4 years ago1,000+ Views
In a 2013 TED talk, economist Keith Chen explained the ways that Chinese people think about saving money and spending money different because the language structure is "futureless" compared to English's "futured" language. This was really interesting to me, especially because this article brought up a really interesting example. A study was done in the 1980s of children in Israel, Michigan in the USA and in Finland about when they form their ideas of gender. Finnish speaking children formed it almost a year later than Israeli children because the Finnish language does not use distinct he/she pronouns. Interesting, right? American kids, who are somewhere between Israeli and Finnish kids on the scale, are the result of English also having more fluid words for people's gender identities than Hebrew, but less fluid than Finnish. The way we view ourselves and the world, from a very young age, has everything to do with the words that we hear. The stories that we are told along with the words, too, effect how we view the world. We have to be mindful of this: a child's mind really can be poisoned young.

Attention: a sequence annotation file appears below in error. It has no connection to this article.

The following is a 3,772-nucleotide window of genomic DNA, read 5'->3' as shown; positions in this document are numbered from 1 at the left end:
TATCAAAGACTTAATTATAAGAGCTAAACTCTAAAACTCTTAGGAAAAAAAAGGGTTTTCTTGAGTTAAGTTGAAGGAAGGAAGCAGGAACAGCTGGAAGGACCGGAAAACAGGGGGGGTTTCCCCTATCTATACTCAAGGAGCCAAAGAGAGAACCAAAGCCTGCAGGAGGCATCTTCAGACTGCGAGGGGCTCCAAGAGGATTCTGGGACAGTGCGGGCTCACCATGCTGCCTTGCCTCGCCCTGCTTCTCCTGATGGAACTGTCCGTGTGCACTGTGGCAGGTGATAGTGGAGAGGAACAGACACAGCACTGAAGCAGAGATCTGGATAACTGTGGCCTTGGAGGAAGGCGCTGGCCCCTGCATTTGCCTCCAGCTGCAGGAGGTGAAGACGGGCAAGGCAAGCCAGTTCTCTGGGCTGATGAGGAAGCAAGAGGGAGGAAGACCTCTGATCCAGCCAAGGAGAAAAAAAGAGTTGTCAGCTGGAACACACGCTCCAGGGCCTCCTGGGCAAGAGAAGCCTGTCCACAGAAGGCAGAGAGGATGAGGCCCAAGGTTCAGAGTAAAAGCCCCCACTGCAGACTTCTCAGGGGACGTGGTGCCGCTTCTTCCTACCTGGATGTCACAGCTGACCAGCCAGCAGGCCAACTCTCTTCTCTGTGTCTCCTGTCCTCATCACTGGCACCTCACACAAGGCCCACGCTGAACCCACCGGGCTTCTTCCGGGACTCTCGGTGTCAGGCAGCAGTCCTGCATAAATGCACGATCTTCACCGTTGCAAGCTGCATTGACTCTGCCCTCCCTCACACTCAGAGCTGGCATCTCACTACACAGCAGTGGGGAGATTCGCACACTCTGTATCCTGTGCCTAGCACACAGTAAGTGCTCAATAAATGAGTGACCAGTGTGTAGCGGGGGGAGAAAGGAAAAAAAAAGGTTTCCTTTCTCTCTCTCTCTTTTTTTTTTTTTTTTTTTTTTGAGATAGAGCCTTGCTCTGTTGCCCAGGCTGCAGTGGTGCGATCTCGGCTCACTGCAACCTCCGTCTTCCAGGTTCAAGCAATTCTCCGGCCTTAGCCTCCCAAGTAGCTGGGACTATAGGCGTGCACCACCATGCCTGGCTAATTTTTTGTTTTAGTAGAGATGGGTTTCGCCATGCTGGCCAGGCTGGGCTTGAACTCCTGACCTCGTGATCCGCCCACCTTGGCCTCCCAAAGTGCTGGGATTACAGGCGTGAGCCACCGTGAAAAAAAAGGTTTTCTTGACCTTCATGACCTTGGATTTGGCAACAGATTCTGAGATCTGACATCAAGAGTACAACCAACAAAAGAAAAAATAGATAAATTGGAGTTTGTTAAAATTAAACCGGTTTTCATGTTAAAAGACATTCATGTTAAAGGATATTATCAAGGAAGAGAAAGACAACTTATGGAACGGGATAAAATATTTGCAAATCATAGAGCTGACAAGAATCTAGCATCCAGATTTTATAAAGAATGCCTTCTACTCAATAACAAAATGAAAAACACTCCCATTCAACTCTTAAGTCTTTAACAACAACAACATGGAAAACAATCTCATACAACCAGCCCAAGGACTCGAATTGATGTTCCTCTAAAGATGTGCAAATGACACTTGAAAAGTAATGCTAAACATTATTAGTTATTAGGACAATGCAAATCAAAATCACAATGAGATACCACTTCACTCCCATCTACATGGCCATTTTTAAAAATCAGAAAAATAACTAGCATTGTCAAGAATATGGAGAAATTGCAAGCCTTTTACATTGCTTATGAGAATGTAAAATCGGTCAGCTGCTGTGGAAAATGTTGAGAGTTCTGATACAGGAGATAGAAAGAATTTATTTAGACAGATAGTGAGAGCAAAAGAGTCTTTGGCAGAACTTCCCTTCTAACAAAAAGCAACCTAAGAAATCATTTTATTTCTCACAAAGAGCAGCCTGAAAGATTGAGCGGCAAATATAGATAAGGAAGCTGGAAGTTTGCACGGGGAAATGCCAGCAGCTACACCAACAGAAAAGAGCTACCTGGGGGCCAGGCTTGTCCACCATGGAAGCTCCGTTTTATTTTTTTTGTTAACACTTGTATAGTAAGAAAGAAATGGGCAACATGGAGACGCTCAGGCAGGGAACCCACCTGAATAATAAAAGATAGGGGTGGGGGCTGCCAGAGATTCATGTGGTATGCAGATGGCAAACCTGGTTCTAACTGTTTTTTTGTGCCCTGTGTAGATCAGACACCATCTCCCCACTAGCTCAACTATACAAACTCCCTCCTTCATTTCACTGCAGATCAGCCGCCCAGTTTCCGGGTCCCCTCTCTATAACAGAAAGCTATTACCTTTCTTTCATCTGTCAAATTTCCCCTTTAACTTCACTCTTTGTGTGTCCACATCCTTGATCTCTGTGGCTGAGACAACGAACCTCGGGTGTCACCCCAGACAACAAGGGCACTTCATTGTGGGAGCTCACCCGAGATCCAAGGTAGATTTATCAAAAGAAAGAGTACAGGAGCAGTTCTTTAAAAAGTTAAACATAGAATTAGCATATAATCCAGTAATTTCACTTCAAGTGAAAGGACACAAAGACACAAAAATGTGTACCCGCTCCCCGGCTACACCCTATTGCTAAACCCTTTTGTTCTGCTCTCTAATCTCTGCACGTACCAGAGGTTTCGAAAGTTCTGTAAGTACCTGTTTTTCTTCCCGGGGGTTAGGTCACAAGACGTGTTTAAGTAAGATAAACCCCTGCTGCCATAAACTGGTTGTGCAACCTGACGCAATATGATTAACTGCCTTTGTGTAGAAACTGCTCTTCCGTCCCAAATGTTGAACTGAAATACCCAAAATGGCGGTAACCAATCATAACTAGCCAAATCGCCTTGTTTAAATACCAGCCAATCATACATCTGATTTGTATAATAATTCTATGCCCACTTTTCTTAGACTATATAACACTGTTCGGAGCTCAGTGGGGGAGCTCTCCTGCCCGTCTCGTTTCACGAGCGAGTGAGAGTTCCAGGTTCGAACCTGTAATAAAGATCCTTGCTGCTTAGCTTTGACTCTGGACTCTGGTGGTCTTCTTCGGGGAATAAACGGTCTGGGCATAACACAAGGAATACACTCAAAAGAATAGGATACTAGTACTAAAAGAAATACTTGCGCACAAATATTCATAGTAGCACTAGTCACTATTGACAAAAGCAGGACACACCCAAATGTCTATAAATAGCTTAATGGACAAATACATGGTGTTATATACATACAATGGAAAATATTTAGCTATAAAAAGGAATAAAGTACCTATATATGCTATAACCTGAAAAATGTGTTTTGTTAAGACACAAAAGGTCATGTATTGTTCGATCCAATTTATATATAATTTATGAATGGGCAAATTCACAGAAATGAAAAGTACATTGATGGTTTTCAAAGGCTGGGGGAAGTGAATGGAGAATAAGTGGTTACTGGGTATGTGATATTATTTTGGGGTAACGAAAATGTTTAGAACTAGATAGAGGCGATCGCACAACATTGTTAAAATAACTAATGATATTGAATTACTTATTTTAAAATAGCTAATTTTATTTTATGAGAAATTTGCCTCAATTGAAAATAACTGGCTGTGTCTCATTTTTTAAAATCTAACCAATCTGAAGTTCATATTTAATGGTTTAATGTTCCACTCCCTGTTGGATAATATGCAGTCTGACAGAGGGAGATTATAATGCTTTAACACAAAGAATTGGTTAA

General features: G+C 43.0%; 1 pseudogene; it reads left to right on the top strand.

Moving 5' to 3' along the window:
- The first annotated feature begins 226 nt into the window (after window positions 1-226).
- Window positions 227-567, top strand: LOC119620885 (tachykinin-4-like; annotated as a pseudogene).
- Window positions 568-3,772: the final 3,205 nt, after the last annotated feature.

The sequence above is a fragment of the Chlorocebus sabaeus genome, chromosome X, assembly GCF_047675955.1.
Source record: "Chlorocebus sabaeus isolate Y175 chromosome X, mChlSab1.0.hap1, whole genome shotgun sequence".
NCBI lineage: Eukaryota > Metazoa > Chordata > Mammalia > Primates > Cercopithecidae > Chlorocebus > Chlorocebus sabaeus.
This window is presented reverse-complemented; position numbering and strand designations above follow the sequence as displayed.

One of my professors was Finnish and she had the hardest time with pronouns that she finally resorted to calling everyone "it" haha
@nehapatel Agreed! Always adapting, but not always adapting in the valuable ways.
Of course words effect how we think and feel! But I guess you're saying more it also affects our ideals, our worldview, our passions and more. I'm going to start getting too worried about everything I say, I think.
I also read that some languages help kids become better at math just because of the way that they count! This is really cool, thanks for sharing!
@onesmile Definitely! It's a mistake to think of any part of identity as a non-fluid entity. Its always changing, and always adapating. @hikaymm yes, but isn't it better to not shape them poorly to begin with?
View more comments